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77% of Americans would be OK being monitored at work: Poll

Aarthi Swaminathan
Finance Writer
Source: Pixabay

A new survey reveals that 77% of Americans are comfortable with their employer monitoring their digital activity — both on personal and work-issued devices they use to work on — as long as the company is transparent about it and lets them know up-front.

However, 70% said they would consider leaving their employer if they were monitored without being told up-front.

The study, which touches on the delicate issue of privacy in light of the Cambridge Analytica scandal, was conducted online by The Harris Poll on behalf of cybersecurity company Dtex Systems among 2,024 U.S. adults, 833 of whom worked full-time.

For the greater good

Picture courtesy of Dtex.

“Users have an expectation that when you’re dealing with an enterprise, they assume some level of monitoring, but they want companies to be transparent of what people are doing and why,” said Christy Wyatt, CEO of Dtex.

She also pointed out that a big majority — 62% — was also comfortable with employers monitoring their activity if their information was anonymized, where their identity would be somewhat obscured.

Wyatt said that employees understand the rationale, as hackers are increasingly targeting them with phishing or scam emails aimed at compromising their company’s system.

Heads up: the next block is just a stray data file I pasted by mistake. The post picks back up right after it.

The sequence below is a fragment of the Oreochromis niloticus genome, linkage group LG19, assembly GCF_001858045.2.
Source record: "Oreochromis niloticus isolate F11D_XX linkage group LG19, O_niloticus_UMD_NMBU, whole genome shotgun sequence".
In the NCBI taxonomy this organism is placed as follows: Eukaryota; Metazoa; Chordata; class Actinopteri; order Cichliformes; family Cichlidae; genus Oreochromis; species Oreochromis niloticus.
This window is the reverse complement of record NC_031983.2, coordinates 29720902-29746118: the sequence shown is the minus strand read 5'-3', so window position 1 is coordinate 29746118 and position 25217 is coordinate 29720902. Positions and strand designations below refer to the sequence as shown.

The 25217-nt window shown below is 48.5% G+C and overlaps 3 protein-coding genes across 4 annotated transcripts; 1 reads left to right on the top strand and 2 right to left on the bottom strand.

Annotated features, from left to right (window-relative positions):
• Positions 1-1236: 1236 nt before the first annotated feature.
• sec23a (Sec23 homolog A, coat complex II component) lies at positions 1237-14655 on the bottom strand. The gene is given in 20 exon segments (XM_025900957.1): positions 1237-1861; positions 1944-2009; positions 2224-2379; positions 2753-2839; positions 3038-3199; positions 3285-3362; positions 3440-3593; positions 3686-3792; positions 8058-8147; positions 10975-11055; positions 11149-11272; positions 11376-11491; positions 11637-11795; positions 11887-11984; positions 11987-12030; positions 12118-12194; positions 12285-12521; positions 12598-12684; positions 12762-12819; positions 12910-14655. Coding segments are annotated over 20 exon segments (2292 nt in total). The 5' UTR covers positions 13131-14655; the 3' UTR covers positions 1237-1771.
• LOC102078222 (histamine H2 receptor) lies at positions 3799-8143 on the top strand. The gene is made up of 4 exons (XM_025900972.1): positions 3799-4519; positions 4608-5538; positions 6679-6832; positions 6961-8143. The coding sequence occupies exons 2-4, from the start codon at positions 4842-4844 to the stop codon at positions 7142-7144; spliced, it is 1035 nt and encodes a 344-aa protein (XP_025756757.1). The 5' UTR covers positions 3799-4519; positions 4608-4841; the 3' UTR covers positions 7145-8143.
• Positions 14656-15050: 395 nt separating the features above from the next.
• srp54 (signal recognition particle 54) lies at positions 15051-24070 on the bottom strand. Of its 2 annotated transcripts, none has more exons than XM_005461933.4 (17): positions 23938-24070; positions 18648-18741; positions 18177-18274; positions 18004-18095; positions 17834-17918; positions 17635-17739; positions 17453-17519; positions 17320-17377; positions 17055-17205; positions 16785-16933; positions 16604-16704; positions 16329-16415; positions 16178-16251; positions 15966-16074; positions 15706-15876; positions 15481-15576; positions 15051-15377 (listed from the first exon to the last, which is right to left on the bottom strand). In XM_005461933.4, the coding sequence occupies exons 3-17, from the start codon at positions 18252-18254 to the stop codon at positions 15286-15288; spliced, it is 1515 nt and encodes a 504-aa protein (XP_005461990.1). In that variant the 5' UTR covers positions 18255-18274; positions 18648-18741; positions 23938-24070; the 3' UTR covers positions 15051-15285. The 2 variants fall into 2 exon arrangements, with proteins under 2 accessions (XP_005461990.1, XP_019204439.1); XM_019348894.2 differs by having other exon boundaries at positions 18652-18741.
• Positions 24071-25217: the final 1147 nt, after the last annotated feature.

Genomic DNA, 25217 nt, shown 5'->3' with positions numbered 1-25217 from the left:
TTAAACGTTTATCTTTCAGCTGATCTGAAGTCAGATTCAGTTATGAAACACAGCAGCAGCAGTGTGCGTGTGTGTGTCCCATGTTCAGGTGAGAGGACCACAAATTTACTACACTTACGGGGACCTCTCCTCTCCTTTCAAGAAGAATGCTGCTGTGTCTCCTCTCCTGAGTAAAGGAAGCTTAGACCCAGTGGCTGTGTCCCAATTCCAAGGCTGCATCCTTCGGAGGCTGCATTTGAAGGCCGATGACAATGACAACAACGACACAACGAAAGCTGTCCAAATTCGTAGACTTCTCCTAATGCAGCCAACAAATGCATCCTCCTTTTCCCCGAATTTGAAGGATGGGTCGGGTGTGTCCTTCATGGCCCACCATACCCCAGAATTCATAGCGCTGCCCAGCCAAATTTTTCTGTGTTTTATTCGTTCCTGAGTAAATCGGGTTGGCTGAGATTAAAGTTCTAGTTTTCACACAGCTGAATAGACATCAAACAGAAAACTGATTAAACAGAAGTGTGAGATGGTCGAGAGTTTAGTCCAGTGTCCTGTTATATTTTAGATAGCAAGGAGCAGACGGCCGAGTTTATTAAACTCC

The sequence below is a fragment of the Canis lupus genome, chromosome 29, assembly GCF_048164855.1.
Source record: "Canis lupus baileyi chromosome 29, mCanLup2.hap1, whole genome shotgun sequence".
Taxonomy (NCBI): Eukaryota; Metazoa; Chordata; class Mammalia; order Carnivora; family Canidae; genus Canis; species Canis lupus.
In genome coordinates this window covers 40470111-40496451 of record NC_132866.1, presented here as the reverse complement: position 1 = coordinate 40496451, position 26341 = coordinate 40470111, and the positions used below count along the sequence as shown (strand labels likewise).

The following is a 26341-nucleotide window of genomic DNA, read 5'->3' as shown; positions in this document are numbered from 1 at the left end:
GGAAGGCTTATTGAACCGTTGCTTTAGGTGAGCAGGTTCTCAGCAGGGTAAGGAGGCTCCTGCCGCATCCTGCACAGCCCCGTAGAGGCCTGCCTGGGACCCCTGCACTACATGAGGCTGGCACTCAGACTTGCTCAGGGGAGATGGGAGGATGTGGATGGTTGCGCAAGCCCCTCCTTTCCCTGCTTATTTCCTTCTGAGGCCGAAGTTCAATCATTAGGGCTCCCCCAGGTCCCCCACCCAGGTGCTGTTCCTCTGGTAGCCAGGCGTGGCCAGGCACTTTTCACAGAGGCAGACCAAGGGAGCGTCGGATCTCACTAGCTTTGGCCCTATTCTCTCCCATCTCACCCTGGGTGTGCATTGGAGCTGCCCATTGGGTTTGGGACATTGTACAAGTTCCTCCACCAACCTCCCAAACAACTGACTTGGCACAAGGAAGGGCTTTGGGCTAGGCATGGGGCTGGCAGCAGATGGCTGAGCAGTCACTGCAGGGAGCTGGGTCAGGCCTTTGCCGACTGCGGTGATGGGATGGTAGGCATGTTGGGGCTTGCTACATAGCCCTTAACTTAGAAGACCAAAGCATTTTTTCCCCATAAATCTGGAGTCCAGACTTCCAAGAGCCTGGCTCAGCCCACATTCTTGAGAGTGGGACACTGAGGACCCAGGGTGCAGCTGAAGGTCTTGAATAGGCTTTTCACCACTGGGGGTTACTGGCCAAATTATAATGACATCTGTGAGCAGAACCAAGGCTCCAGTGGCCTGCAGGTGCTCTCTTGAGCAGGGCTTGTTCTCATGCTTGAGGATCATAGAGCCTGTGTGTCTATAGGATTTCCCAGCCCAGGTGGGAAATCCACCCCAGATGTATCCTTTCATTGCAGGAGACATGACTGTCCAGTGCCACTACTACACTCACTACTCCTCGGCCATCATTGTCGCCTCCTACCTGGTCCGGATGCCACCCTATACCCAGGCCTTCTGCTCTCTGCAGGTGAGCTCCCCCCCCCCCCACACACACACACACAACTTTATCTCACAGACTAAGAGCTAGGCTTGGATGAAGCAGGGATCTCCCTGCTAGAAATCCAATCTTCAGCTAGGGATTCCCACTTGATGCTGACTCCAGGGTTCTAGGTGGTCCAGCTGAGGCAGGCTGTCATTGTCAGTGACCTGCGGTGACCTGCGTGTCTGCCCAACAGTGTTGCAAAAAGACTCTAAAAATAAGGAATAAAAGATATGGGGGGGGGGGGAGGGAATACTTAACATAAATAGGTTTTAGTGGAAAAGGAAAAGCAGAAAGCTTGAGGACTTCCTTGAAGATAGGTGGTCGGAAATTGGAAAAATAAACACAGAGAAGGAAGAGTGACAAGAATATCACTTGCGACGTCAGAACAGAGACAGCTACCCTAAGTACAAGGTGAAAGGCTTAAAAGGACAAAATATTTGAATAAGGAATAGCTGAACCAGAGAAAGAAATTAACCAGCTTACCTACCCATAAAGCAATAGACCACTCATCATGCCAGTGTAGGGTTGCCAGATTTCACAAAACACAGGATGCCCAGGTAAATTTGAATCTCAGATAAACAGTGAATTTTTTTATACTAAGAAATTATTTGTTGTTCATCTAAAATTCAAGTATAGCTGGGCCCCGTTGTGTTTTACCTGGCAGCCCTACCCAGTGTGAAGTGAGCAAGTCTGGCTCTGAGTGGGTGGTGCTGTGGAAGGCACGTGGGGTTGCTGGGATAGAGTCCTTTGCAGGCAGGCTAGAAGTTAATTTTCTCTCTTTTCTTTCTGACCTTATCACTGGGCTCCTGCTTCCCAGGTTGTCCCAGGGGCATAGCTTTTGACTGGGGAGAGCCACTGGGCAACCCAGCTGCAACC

Facebook CEO Mark Zuckerberg departs after testifying before a House Energy and Commerce hearing on Capitol Hill in Washington, about the use of Facebook data to target American voters in the 2016 election and data privacy. (AP Photo/Andrew Harnik)

Monitoring large-scale

Wyatt said that Dtex works with many companies across industries, from nuclear power facilities to retail, to help them monitor for risky behavior.

She also drew a distinction between monitoring on Facebook and other social networks, and monitoring work devices. “The lines were always clear. You have a company laptop — you did company work on a company laptop, especially in high security jobs,” Wyatt said. But when it came to social networks, there was a higher expectation of privacy since it was their personal life.

Wyatt believes that there is a trend towards more nuanced monitoring, where data collection and analytics will play a bigger role in identifying risky behavior.

In the future, Wyatt said that instead of collecting massive amounts of irrelevant information — like an employee’s bank account — companies can have more oversight, which can prevent instances of insider trading or sabotage.